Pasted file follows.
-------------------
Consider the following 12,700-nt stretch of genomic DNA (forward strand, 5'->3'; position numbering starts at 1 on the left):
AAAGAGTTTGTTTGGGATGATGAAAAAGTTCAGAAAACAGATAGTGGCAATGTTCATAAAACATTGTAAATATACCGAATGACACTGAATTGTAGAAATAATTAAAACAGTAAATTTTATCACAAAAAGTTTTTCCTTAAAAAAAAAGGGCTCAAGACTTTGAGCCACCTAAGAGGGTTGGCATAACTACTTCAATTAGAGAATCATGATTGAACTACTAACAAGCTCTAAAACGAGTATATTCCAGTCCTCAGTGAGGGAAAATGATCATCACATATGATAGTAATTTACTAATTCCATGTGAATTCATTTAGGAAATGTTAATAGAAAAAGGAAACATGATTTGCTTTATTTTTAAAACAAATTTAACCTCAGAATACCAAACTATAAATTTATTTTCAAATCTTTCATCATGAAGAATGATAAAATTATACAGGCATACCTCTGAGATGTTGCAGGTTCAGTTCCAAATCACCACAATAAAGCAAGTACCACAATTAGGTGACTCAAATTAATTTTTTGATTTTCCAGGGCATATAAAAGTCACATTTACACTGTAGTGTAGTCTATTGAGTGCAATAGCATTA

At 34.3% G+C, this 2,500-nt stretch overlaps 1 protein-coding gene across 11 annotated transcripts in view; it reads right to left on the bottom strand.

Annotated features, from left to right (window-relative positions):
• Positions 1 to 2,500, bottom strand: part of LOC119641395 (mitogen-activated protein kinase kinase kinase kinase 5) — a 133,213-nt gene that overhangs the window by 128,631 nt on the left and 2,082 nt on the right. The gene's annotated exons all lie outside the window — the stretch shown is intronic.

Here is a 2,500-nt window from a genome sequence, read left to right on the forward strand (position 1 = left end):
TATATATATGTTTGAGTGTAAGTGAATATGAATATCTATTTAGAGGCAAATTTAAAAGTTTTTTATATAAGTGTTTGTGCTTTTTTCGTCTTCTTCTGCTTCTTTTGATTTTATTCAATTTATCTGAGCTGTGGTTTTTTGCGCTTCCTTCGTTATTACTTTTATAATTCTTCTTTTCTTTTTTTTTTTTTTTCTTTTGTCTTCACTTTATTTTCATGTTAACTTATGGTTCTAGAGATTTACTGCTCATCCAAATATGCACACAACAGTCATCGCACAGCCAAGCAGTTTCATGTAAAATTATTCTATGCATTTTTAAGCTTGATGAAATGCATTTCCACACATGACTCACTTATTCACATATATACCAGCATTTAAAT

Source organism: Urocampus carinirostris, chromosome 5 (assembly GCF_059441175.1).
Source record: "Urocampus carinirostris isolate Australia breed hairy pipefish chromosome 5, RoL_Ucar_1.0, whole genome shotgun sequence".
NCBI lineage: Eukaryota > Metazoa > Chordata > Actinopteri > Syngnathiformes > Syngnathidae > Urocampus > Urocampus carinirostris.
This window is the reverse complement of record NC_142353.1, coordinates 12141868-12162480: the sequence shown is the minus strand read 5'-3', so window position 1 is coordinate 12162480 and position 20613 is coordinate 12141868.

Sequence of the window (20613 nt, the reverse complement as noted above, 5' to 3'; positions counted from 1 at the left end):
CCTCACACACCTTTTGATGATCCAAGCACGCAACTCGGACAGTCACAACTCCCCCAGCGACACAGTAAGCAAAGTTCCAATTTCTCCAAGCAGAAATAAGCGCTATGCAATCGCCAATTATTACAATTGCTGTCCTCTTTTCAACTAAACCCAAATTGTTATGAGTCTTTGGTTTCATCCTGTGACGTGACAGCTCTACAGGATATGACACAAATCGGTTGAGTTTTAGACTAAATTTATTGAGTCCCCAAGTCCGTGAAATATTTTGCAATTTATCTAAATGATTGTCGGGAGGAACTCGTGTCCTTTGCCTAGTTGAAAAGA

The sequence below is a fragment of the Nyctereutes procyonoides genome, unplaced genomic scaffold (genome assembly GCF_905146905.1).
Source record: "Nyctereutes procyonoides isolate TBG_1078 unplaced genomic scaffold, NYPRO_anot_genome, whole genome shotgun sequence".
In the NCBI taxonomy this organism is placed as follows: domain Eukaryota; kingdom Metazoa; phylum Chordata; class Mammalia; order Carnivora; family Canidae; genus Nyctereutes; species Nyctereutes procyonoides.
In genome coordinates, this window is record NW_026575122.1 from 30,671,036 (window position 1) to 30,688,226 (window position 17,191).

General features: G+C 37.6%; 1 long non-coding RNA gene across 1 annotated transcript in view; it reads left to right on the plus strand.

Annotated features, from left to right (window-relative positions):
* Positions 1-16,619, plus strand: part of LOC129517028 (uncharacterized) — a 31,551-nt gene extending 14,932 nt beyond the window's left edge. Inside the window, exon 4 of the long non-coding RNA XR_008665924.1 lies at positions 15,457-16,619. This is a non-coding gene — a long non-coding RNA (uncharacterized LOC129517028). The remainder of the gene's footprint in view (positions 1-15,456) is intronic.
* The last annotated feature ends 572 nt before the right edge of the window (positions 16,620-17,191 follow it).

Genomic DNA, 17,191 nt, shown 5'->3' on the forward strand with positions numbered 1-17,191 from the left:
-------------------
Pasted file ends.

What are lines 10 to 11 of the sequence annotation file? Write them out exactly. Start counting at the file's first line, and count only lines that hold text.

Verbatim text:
NCBI lineage: Eukaryota > Metazoa > Chordata > Actinopteri > Syngnathiformes > Syngnathidae > Urocampus > Urocampus carinirostris.
This window is the reverse complement of record NC_142353.1, coordinates 12141868-12162480: the sequence shown is the minus strand read 5'-3', so window position 1 is coordinate 12162480 and position 20613 is coordinate 12141868.